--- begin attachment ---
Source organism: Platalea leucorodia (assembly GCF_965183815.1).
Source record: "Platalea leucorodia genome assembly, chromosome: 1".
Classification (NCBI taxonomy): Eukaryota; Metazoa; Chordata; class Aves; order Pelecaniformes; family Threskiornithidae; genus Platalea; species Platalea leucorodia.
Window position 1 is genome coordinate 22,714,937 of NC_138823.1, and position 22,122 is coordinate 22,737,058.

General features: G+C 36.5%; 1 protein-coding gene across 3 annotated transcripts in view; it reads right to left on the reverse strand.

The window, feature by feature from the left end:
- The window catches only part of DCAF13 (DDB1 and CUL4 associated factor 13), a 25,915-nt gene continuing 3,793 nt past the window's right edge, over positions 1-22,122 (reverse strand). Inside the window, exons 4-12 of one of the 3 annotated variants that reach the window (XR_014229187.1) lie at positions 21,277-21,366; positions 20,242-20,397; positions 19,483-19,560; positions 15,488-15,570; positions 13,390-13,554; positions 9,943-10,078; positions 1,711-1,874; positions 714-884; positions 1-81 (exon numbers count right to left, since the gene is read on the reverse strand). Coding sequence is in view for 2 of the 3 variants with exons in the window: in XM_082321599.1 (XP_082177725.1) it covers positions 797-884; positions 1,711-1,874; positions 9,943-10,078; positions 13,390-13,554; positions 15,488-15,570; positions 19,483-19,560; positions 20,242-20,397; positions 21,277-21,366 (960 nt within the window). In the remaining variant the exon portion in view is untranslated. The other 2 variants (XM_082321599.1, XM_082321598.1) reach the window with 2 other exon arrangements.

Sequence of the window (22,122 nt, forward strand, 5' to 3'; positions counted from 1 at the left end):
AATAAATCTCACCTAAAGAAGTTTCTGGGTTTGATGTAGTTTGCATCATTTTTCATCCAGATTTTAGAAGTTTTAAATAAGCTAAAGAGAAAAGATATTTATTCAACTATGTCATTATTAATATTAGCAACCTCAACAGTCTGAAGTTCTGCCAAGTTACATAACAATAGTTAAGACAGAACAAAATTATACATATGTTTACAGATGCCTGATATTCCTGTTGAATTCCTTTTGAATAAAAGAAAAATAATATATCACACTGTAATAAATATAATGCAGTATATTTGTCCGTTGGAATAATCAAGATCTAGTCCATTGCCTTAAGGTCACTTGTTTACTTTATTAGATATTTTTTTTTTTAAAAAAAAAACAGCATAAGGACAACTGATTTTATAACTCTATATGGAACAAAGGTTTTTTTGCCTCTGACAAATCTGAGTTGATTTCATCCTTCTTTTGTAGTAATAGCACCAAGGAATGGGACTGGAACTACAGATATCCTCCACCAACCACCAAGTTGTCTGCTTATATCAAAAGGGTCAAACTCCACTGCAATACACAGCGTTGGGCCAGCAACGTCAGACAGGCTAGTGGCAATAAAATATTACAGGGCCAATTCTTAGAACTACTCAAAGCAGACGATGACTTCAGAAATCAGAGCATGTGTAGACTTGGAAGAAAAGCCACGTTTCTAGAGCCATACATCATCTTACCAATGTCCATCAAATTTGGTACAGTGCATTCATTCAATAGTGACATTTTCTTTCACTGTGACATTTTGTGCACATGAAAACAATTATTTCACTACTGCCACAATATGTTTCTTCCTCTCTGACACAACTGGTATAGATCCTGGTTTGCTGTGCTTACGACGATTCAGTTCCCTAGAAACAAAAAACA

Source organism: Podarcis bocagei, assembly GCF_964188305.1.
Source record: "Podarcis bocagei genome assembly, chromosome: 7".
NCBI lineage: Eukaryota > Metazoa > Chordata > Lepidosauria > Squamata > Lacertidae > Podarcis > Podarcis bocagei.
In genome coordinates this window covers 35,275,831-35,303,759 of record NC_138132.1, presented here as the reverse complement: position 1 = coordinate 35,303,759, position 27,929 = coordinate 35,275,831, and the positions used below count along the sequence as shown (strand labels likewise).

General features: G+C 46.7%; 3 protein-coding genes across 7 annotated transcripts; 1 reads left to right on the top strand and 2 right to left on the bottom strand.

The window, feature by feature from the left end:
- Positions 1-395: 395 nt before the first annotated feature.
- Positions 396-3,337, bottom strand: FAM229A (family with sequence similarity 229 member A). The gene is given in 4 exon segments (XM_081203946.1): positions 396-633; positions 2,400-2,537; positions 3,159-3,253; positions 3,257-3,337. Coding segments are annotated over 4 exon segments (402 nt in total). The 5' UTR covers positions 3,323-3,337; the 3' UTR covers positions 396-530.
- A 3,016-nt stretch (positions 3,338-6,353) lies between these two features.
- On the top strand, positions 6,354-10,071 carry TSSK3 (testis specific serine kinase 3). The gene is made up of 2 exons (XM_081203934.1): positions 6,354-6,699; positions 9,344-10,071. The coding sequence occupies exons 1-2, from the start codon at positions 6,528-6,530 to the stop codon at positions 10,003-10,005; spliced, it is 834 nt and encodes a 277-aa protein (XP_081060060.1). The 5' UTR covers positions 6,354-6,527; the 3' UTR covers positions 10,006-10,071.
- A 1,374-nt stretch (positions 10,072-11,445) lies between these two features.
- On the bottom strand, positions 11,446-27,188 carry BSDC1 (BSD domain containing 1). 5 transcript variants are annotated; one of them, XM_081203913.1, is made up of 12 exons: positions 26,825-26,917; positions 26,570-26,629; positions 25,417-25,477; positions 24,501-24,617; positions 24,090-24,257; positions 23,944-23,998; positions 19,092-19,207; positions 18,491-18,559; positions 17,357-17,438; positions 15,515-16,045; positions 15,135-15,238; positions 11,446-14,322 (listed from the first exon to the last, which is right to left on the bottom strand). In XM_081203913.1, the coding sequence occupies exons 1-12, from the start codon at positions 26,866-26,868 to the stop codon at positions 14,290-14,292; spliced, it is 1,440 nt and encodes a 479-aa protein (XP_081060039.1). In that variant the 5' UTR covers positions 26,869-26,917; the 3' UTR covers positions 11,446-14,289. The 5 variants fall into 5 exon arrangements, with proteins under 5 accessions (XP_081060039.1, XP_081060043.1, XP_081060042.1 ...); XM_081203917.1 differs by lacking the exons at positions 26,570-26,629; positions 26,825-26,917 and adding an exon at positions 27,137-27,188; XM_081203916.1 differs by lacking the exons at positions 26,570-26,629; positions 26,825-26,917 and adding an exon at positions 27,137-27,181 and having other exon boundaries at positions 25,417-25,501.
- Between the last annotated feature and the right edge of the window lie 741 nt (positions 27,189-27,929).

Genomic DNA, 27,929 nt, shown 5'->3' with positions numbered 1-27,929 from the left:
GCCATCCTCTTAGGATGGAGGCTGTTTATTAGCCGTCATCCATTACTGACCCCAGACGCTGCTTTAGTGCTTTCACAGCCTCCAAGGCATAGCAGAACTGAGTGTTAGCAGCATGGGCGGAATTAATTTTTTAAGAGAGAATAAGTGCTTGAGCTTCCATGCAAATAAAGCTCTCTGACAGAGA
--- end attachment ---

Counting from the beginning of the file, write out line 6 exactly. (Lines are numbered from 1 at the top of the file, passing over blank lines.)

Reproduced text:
The window, feature by feature from the left end: